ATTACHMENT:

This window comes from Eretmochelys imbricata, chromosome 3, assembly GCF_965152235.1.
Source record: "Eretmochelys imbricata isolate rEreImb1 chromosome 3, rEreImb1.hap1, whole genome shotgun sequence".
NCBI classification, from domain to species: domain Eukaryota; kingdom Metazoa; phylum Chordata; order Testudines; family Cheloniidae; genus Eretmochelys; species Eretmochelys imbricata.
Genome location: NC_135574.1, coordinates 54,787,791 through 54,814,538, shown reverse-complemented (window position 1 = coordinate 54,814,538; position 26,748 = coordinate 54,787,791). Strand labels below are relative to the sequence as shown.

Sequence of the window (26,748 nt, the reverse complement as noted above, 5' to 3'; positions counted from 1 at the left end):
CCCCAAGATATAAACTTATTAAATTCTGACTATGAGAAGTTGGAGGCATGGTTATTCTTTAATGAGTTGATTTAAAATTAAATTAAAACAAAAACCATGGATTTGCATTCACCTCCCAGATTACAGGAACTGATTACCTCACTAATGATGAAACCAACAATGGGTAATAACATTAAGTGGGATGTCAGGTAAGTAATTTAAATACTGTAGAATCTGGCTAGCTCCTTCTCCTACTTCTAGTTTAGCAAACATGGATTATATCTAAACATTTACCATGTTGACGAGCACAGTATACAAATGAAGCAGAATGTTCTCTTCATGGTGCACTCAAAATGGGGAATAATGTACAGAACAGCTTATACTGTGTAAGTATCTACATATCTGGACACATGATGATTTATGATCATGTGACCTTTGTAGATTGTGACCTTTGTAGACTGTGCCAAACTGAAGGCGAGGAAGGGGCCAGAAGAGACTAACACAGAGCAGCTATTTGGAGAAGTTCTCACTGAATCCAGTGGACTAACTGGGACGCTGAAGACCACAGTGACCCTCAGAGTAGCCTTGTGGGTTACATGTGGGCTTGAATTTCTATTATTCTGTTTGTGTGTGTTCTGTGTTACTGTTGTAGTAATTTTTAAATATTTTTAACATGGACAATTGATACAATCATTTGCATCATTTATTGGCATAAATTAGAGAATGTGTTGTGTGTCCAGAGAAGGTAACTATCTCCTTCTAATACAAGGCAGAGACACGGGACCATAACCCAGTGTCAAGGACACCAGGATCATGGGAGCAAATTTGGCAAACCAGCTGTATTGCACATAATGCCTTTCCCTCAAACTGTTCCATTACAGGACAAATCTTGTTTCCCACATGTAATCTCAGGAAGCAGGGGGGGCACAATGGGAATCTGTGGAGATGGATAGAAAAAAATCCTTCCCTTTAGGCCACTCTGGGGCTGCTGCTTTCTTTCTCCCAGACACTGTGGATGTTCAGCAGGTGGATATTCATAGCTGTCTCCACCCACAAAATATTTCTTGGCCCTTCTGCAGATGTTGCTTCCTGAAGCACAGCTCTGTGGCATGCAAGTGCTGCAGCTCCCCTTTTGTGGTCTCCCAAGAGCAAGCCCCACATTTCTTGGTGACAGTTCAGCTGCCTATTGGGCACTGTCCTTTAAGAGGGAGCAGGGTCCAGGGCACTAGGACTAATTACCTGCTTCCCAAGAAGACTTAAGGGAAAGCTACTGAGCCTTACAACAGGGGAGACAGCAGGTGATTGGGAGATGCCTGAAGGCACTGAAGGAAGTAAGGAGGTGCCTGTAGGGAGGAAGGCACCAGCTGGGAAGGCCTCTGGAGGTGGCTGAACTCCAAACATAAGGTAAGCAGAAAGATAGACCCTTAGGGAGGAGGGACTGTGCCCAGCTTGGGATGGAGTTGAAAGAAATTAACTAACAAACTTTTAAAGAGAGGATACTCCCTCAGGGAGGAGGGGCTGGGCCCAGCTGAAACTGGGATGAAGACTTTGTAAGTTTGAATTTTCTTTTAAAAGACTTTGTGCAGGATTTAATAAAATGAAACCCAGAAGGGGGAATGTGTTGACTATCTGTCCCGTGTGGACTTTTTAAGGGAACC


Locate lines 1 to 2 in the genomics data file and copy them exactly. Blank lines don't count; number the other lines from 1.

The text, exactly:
This window comes from Eretmochelys imbricata, chromosome 3, assembly GCF_965152235.1.
Source record: "Eretmochelys imbricata isolate rEreImb1 chromosome 3, rEreImb1.hap1, whole genome shotgun sequence".